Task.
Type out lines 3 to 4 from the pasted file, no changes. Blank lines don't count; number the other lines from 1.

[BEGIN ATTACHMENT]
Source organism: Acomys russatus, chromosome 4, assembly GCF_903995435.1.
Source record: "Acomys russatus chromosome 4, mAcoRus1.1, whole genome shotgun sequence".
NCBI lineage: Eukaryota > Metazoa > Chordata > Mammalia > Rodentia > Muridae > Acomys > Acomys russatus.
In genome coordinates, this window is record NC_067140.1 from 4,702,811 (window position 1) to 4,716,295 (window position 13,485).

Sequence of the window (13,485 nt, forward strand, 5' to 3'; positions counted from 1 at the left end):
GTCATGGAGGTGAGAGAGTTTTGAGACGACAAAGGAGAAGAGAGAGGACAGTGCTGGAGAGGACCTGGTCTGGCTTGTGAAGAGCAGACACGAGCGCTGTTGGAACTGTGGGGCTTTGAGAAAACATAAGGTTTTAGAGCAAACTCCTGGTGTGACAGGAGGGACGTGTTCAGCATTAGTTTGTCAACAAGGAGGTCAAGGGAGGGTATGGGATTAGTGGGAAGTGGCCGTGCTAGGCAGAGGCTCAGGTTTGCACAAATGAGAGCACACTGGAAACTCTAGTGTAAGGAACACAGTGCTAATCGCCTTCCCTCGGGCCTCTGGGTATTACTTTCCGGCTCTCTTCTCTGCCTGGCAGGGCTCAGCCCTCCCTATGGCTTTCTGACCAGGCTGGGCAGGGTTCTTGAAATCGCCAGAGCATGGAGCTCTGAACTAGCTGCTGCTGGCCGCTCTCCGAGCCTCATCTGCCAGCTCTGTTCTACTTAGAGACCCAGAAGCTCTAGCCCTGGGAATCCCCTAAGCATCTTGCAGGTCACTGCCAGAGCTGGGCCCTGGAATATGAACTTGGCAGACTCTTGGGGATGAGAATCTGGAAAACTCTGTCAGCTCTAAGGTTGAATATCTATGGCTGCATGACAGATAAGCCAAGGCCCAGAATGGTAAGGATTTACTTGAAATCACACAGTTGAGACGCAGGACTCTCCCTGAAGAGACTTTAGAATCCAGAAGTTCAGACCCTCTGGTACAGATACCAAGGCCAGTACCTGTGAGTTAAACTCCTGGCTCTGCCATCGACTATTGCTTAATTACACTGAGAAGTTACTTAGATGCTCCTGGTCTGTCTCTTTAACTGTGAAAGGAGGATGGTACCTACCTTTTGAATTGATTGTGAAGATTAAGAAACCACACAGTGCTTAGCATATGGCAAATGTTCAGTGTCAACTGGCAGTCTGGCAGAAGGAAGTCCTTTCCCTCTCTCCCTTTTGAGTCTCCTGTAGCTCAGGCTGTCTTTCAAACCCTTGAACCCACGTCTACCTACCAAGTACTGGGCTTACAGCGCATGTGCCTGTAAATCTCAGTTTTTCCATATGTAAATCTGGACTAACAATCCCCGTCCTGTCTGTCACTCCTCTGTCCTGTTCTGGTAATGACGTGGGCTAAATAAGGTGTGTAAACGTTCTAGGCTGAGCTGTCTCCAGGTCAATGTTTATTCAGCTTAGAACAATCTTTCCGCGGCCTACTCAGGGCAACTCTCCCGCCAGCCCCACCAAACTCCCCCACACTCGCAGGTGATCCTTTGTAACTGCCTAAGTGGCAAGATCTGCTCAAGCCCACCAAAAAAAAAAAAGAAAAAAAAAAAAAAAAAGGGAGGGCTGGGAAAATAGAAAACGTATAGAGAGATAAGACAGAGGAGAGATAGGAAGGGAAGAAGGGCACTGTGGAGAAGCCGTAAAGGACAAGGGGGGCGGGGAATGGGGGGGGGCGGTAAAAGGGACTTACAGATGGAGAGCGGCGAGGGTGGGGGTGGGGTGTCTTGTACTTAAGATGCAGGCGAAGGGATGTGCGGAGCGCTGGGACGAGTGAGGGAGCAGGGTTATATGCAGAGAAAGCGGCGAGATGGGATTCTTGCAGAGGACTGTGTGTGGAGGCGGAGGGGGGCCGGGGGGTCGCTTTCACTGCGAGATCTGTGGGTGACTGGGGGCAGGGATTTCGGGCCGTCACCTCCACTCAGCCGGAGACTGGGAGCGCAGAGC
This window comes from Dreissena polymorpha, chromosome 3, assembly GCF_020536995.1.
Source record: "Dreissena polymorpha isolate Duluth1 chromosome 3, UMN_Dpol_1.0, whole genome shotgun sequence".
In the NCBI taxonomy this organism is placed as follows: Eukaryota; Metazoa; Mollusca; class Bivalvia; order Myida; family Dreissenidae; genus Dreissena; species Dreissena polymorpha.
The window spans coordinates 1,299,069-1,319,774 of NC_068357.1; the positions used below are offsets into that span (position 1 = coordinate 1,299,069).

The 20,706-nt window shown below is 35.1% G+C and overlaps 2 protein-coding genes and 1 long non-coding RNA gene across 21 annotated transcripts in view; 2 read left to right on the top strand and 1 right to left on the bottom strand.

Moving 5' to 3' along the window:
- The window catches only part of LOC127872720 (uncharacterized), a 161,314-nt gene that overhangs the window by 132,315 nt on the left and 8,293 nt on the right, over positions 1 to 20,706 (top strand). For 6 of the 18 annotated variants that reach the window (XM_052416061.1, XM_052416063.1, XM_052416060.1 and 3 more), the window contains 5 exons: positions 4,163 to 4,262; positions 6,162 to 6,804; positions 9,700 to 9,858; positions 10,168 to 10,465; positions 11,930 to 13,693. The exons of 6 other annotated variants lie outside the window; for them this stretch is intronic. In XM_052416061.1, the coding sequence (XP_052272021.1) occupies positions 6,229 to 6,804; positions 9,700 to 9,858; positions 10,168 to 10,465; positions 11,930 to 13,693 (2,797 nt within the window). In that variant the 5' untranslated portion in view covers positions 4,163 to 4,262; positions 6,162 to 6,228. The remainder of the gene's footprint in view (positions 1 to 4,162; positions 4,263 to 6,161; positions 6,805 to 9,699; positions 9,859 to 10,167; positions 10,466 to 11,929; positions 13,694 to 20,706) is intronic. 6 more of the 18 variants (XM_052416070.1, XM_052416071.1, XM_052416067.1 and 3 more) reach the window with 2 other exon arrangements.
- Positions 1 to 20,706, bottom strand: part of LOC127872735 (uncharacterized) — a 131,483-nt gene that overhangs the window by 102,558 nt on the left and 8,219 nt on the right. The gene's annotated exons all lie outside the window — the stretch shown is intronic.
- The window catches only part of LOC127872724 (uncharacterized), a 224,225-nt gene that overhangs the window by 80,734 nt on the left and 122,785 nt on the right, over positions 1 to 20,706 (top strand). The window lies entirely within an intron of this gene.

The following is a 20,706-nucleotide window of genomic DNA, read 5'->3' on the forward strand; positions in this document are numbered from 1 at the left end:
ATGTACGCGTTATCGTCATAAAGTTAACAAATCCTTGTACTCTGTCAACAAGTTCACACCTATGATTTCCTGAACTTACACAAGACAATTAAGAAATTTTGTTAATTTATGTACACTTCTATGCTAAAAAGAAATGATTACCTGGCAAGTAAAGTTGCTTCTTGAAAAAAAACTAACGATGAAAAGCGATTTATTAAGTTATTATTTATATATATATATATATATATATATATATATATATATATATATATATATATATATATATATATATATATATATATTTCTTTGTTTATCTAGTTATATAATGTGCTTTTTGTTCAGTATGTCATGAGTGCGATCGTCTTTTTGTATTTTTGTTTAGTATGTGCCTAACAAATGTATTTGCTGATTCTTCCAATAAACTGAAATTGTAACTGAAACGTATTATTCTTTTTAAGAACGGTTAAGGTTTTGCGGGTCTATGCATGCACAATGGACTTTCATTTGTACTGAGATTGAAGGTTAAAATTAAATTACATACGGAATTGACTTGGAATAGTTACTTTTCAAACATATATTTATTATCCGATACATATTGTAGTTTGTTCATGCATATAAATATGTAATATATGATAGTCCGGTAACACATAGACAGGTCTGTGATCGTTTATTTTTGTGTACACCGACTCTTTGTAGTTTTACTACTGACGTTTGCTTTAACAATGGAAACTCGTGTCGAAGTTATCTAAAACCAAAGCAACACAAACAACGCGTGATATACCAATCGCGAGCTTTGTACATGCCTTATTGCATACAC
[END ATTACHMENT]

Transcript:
NCBI lineage: Eukaryota > Metazoa > Chordata > Mammalia > Rodentia > Muridae > Acomys > Acomys russatus.
In genome coordinates, this window is record NC_067140.1 from 4,702,811 (window position 1) to 4,716,295 (window position 13,485).